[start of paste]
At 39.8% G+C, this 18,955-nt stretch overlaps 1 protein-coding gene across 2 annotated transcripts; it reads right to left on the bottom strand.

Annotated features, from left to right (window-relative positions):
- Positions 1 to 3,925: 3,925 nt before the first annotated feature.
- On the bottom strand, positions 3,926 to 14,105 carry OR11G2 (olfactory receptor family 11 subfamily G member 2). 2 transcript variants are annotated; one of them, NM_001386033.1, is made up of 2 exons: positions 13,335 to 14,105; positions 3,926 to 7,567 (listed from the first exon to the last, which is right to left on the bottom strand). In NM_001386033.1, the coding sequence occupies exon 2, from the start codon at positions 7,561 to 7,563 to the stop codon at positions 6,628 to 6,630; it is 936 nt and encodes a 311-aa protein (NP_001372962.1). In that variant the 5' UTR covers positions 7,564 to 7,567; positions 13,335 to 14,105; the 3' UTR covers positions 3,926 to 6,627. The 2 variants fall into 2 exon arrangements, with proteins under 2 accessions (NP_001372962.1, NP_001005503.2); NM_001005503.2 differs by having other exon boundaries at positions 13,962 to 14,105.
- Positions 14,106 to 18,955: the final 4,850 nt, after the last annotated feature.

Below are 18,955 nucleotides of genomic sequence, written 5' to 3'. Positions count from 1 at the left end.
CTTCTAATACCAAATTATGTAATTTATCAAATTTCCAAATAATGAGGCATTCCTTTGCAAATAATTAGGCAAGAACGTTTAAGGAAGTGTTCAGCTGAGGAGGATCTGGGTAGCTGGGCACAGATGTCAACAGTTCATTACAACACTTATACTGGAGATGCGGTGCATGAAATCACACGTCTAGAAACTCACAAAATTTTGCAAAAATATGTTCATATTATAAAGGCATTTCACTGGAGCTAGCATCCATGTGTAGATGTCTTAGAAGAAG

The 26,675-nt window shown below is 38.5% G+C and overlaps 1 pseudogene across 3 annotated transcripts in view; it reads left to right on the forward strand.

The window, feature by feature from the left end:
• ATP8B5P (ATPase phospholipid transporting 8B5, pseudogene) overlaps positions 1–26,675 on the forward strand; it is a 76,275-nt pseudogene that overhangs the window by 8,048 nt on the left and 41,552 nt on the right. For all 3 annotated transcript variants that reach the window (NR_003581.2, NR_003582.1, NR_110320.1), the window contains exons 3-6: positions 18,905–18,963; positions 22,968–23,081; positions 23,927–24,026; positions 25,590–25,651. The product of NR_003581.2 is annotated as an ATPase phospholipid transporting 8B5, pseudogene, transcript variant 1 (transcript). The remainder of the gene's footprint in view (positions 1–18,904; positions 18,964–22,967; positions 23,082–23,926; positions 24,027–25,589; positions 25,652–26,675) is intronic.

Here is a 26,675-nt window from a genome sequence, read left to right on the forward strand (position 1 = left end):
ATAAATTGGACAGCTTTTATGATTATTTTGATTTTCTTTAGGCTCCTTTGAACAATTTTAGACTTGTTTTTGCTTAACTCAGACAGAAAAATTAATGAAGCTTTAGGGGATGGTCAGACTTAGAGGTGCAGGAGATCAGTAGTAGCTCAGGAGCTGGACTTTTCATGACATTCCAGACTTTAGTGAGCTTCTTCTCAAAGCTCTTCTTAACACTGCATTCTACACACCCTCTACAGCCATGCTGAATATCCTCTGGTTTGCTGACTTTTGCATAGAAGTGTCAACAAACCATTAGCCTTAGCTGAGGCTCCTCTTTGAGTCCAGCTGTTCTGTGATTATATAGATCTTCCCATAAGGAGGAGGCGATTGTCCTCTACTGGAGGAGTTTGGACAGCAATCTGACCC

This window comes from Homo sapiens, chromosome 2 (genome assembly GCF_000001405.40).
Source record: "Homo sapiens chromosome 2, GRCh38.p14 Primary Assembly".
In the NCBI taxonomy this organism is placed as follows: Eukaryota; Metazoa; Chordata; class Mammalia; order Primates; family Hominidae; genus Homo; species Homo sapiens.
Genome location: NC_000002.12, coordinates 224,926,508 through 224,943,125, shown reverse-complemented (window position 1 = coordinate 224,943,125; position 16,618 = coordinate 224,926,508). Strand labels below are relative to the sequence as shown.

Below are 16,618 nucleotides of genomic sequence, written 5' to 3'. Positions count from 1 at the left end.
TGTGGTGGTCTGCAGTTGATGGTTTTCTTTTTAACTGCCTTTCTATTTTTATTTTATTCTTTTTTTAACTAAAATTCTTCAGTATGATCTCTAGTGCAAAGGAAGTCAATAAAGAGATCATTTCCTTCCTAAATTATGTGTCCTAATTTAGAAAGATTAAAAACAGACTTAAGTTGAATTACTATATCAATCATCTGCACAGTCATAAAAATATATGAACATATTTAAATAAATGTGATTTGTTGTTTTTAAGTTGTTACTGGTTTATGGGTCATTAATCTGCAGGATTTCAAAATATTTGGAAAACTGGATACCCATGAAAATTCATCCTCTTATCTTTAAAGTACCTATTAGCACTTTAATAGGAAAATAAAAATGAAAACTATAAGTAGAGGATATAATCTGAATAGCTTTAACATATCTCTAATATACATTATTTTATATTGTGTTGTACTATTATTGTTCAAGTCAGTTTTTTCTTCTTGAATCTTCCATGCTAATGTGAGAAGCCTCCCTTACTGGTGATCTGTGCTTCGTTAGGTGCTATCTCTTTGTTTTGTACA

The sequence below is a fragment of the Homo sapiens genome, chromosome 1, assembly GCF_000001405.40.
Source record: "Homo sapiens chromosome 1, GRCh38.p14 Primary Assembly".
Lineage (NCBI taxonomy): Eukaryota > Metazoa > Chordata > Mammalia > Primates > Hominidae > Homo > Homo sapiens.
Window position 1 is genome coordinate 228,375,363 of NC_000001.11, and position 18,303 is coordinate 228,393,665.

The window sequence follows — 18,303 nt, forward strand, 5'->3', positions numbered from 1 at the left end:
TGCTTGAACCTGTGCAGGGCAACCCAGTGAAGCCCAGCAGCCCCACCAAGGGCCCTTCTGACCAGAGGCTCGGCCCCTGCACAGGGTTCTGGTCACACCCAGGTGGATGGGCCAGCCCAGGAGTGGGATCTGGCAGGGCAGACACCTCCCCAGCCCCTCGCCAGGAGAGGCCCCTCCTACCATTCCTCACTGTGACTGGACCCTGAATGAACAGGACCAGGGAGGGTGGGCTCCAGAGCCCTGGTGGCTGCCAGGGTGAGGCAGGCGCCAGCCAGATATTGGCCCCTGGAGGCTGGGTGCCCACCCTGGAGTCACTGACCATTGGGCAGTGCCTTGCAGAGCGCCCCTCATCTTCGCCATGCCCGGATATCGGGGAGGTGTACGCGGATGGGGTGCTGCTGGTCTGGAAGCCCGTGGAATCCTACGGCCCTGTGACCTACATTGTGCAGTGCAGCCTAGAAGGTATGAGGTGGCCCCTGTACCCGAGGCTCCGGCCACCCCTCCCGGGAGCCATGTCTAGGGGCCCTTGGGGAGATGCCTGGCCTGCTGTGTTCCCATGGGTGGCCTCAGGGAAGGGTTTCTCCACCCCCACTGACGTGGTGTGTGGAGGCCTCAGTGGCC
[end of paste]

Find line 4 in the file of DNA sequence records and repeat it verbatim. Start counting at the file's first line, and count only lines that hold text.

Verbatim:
- On the bottom strand, positions 3,926 to 14,105 carry OR11G2 (olfactory receptor family 11 subfamily G member 2). 2 transcript variants are annotated; one of them, NM_001386033.1, is made up of 2 exons: positions 13,335 to 14,105; positions 3,926 to 7,567 (listed from the first exon to the last, which is right to left on the bottom strand). In NM_001386033.1, the coding sequence occupies exon 2, from the start codon at positions 7,561 to 7,563 to the stop codon at positions 6,628 to 6,630; it is 936 nt and encodes a 311-aa protein (NP_001372962.1). In that variant the 5' UTR covers positions 7,564 to 7,567; positions 13,335 to 14,105; the 3' UTR covers positions 3,926 to 6,627. The 2 variants fall into 2 exon arrangements, with proteins under 2 accessions (NP_001372962.1, NP_001005503.2); NM_001005503.2 differs by having other exon boundaries at positions 13,962 to 14,105.